Objectives: We reviewed published clinical reports that evaluated treatment effects of electroconvulsive therapy (ECT) with children, adolescents, and adults who had autism spectrum disorder (ASD), catatonia, and self-injury. Methods: Published reports were identified from an internet search and summarized according to seven review criteria: (a) participant description, (b) clinical presentation, (c) previous treatments, (d) course of ECT, (e) treatment outcome, (f) side effects, and (g) evaluation methodology. Results: ECT was associated with clinical improvement in all participants. Most notable benefits included decreased self-injury, acquisition or recovery of functional life skills, elimination of catatonic symptoms, and return to baseline functioning. Maintenance ECT was typically required to sustain improved clinical status in the months and years following acute ECT. Conclusions: There appears to be sufficient evidence that supports therapeutic benefits from ECT in persons with ASD, catatonia, and self-injury. However, measurement methods and evaluation design vary greatly among reports, there may be a publication bias towards cases with positive findings, and more rigorous clinical research is necessary particularly concerning optimization of maintenance ECT to maximize benefit and monitor for any adverse response.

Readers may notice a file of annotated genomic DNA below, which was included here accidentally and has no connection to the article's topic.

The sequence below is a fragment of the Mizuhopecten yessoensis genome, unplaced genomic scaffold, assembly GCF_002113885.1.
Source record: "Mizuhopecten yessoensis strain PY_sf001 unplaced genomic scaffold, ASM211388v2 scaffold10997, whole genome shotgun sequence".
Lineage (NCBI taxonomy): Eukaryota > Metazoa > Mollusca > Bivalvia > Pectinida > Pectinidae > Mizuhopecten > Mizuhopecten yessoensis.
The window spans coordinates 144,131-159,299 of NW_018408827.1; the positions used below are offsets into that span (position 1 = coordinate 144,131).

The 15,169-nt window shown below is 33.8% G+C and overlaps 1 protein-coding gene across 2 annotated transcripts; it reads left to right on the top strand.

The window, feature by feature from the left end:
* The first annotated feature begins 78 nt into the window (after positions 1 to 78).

- Autism spectrum disorder
- Electroconvulsive therapy
ASJC Scopus subject areas
- Psychology (miscellaneous)
- Social Sciences (miscellaneous)